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Los Angeles subway to become first in the U.S. to use body scanners


Los Angeles’ rail system plans to step up its security efforts by deploying body scanners on its network of 93 subway and light-rail stations. In doing so, it’ll become the first mass transit system in the United States to undertake such measures.

But when they’re introduced later in the year, the machines won’t become a permanent part of a station’s infrastructure. Instead, the city’s Metropolitan Transportation Authority has decided to use a small number of the portable trunk-sized scanners, moving them between stations as and when required, the Associated Press reported.

In other words, you can expect to see them set up at a station where a big sports event is being held, or when there’s a protest in the area, or other occasions where large numbers of people are expected to gather. The authorities point out, however, that the machines could potentially appear at any location on the network.

British security technology company Thruvision, which makes the $100,000 scanners, says the kit can be set up and activated in just 15 minutes.

As with regular security scanners, the machines are capable of performing full-body screenings of people, checking for things like concealed weapons and explosives. But unlike airport machines, Thruvision’s system can monitor moving crowds of around 2,000 people every hour, with no need for individuals to waste time getting in line. Indeed, the system’s efficiency was key in making the proposal a reality.

The technology is said to be capable of identifying suspicious items at a distance of up to 30 feet (9 meters), giving officials enough time to pinpoint, monitor, and perhaps question a person of interest.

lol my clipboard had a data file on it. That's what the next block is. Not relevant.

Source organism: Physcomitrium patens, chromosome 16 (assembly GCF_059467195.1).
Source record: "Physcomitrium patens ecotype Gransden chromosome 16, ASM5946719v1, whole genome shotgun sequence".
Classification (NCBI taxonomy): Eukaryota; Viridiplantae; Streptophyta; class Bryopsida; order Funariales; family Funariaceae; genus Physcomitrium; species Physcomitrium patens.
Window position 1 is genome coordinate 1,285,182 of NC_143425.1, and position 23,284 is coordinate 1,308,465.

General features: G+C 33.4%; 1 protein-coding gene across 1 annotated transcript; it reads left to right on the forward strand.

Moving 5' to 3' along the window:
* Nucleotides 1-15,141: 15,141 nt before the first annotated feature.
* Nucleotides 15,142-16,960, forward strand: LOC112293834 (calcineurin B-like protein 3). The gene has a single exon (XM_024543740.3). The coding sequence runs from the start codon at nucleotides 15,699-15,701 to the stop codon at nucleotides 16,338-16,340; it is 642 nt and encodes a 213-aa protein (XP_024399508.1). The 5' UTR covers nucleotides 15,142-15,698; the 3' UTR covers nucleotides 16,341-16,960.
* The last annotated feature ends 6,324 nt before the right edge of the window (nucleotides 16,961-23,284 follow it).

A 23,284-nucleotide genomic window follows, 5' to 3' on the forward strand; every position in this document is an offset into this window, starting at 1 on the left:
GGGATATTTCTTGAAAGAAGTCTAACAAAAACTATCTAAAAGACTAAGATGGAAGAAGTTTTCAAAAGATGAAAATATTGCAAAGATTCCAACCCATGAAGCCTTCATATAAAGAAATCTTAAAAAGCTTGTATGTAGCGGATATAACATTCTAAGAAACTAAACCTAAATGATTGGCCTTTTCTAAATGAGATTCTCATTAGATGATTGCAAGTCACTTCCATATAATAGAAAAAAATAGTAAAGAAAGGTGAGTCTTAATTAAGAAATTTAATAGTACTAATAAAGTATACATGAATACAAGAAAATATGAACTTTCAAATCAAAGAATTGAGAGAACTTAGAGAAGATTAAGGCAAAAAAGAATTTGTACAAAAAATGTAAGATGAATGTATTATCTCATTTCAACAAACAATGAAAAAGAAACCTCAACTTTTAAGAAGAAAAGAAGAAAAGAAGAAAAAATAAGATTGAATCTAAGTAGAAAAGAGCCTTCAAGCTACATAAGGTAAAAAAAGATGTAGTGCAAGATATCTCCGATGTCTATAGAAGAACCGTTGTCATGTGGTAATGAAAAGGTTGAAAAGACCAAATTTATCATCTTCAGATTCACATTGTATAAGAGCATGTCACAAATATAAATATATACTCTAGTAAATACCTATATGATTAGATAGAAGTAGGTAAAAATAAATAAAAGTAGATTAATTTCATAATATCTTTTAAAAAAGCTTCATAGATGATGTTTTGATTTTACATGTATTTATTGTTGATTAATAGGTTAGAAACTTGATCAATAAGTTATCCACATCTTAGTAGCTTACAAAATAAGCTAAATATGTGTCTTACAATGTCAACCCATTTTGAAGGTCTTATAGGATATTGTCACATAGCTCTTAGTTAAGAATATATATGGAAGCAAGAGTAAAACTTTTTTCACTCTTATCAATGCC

Metro security chief Alex Wiggins told the LA Times that the kit would be used to prevent what he described as “mass casualty” attacks. In other words, they’ll be focusing more on searching out assault-style rifles and explosives rather than smaller weapons. He added that the authorities will adhere to the 4th Amendment, making it “very, very clear” that a scan is about to take place. Whether such a notification will reduce the effectiveness of the system remains to be seen.

Thruvision’s technology, which has been in operation for a number of years, is based on research work undertaken by the U.K.’s Rutherford Appleton Laboratory and the European Space Agency, and identifies objects via the natural electromagnetic rays that they give off.

Commenting on the decision to introduce the technology, David Pekoske of Los Angeles’ Transportation Security Administration said the nation is dealing with “persistent threats to our transportation systems,” adding that it’s their job “to ensure security … so that a terrorist incident does not happen on our watch.”

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